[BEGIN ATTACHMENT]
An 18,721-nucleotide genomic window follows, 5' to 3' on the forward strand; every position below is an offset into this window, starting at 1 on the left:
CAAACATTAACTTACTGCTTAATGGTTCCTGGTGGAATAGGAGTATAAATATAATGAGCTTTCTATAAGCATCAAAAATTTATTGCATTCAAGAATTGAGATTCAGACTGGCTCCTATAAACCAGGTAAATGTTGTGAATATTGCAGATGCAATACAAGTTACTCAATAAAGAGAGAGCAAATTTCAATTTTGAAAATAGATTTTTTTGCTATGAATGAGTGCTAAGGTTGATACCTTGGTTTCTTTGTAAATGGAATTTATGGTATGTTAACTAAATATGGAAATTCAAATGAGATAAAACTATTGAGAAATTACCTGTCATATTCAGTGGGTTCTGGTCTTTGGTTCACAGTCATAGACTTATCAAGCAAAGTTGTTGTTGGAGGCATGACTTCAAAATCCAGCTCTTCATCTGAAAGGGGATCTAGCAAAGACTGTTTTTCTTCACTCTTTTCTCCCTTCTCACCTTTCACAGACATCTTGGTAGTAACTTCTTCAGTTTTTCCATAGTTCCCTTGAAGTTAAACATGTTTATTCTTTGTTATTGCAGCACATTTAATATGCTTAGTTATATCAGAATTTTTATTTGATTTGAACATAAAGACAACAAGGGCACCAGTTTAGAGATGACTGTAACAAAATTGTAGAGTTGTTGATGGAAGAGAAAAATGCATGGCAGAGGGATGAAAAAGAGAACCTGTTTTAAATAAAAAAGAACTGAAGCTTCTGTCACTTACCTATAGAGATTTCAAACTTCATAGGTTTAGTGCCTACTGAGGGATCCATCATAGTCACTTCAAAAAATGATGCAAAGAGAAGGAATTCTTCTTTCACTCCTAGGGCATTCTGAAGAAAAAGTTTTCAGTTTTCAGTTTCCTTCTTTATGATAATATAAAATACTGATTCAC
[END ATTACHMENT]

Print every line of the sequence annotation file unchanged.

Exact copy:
An 18,721-nucleotide genomic window follows, 5' to 3' on the forward strand; every position below is an offset into this window, starting at 1 on the left:
CAAACATTAACTTACTGCTTAATGGTTCCTGGTGGAATAGGAGTATAAATATAATGAGCTTTCTATAAGCATCAAAAATTTATTGCATTCAAGAATTGAGATTCAGACTGGCTCCTATAAACCAGGTAAATGTTGTGAATATTGCAGATGCAATACAAGTTACTCAATAAAGAGAGAGCAAATTTCAATTTTGAAAATAGATTTTTTTGCTATGAATGAGTGCTAAGGTTGATACCTTGGTTTCTTTGTAAATGGAATTTATGGTATGTTAACTAAATATGGAAATTCAAATGAGATAAAACTATTGAGAAATTACCTGTCATATTCAGTGGGTTCTGGTCTTTGGTTCACAGTCATAGACTTATCAAGCAAAGTTGTTGTTGGAGGCATGACTTCAAAATCCAGCTCTTCATCTGAAAGGGGATCTAGCAAAGACTGTTTTTCTTCACTCTTTTCTCCCTTCTCACCTTTCACAGACATCTTGGTAGTAACTTCTTCAGTTTTTCCATAGTTCCCTTGAAGTTAAACATGTTTATTCTTTGTTATTGCAGCACATTTAATATGCTTAGTTATATCAGAATTTTTATTTGATTTGAACATAAAGACAACAAGGGCACCAGTTTAGAGATGACTGTAACAAAATTGTAGAGTTGTTGATGGAAGAGAAAAATGCATGGCAGAGGGATGAAAAAGAGAACCTGTTTTAAATAAAAAAGAACTGAAGCTTCTGTCACTTACCTATAGAGATTTCAAACTTCATAGGTTTAGTGCCTACTGAGGGATCCATCATAGTCACTTCAAAAAATGATGCAAAGAGAAGGAATTCTTCTTTCACTCCTAGGGCATTCTGAAGAAAAAGTTTTCAGTTTTCAGTTTCCTTCTTTATGATAATATAAAATACTGATTCAC